Article 61(1) MiCA provides that non-EU CASPs can offer services to EU clients on a reverse solicitation basis, meaning they do not need EU authorisation if the client initiates the service. However, despite the existence of a small window of opportunity to offer crypto-asset services in the EU through the principle of reverse solicitation, there are several limitations because Article 61 of MiCA essentially imposes an implicit marketing prohibition on those CASPs which lack the necessary authorisation under MiCA.

Article 61(1)(paragraph 2) MiCA is a clear example of this limitation on reverse solicitation as it imposes an implicit de facto marketing ban on unauthorised third-country CASPs. According to the provision, where a third country firm, including an entity acting on its behalf or having close links with such third country firm or any other person acting on behalf of such entity, “solicits clients or prospective clients in the Union, regardless of the means of communication used for solicitation, promotion or advertising,” the service cannot be deemed to be provided at the client’s own exclusive initiative.  Furthermore, Recital 75 of MiCA says that “where a third-country firm solicits clients or prospective clients in the Union or promotes or advertises crypto-asset services or activities in the Union, its services should not be deemed to be crypto-asset services provided on the own initiative of the client. In such a case, the third-country firm should be authorised as a crypto-asset service provider”.4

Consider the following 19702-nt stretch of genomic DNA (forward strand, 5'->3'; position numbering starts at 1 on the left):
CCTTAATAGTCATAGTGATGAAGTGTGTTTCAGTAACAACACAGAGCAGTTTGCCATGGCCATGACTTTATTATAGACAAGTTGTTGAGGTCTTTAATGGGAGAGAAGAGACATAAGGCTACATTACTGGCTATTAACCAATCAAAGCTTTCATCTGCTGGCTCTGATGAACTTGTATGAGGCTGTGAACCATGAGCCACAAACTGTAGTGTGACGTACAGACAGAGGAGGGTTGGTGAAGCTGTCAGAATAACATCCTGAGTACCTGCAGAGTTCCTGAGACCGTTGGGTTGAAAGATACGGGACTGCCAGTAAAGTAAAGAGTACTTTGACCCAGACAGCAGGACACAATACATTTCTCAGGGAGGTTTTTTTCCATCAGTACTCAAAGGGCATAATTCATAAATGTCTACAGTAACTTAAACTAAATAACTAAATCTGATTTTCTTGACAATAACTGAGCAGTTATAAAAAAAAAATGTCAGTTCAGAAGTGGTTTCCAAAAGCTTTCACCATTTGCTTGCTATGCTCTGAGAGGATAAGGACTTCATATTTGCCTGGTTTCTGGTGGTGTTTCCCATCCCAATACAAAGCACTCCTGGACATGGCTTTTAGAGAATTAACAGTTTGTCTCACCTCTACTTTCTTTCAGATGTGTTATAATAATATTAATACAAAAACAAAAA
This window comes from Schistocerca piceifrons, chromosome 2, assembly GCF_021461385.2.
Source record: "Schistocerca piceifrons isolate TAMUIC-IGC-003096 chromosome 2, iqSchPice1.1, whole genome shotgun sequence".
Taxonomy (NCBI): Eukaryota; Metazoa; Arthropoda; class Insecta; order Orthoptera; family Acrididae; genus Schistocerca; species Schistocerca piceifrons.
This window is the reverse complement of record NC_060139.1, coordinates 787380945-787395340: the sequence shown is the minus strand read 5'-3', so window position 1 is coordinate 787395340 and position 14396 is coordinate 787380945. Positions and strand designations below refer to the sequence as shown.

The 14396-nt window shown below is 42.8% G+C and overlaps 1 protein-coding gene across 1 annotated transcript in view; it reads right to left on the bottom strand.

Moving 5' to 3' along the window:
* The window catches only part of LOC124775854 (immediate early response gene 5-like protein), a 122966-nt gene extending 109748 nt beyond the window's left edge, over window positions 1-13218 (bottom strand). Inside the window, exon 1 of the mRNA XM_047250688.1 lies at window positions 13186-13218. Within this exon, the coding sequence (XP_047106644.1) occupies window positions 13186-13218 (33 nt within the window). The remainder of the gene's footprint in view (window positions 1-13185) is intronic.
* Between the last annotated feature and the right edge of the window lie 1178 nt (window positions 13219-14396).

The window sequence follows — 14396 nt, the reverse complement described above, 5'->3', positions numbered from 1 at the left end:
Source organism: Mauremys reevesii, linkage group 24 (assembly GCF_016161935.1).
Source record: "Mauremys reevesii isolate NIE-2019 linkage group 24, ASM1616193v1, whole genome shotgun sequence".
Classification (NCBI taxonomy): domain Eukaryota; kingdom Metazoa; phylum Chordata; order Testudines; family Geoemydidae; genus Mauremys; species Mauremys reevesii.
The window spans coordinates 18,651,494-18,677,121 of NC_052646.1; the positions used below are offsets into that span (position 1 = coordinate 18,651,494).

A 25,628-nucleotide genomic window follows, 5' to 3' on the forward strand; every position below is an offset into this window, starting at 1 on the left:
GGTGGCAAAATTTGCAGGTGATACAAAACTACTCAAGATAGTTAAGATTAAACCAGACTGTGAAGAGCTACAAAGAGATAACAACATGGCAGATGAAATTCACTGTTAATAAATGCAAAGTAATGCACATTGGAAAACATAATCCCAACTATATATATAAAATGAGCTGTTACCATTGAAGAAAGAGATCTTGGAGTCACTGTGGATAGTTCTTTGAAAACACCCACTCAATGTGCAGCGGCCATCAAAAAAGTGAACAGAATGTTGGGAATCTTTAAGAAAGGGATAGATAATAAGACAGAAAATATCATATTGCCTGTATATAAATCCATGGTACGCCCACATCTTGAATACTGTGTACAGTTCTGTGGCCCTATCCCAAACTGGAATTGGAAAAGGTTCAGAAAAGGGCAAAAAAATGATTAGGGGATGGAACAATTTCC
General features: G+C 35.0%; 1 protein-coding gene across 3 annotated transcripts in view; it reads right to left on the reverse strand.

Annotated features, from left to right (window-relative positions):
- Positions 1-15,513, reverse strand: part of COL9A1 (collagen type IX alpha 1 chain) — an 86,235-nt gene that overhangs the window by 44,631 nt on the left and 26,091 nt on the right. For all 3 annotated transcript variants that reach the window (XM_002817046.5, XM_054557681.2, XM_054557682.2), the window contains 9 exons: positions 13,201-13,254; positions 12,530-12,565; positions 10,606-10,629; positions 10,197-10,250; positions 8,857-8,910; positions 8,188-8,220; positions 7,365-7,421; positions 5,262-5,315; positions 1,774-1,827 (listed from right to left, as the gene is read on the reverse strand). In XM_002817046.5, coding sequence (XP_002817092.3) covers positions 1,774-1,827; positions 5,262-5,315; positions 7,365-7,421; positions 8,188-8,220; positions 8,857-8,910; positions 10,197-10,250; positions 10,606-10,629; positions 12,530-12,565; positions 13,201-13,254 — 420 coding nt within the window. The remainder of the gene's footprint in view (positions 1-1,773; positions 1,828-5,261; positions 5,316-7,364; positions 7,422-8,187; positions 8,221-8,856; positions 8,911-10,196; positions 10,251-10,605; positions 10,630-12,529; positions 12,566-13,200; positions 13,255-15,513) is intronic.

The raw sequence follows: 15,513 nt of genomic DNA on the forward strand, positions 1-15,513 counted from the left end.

A further limitation on reverse solicitation emanates from Article 61(1)(paragraph 3) of MiCA which prohibits the use of “any contractual clause or disclaimer purporting to state otherwise, including any clause or disclaimer that the provision of services by a third-country firm is deemed to be a service provided on the client’s own exclusive initiative.5 This addition in Article 61 MiCA stems from the experience with the application of the principle of reverse solicitation under MiFID II. ESMA highlights in its Q&As relating to MIFID that the assessment of the client’s independent initiative should be conducted irrespective of any contractual clause or disclaimer that may claim, for instance, that the third country firm will be considered to be responsive to the client’s exclusive initiative.  ESMA further elaborated this point in its 2021 Public Statement6, highlighting that some questionable practices had emerged, such as including general terms in the Terms of Business or online pop-up “I agree” boxes where the client stated that transactions were executed on their own initiative. According to ESMA, these practices contradicted the purpose and intention of the reverse solicitation principle in MiFID II. Therefore, the inclusion of this prohibition directly in Article 61 MiCA adds weight to the restriction, leaving no room for claims of ignorance for third-country CASPs applying the reverse solicitation principle under MiCA.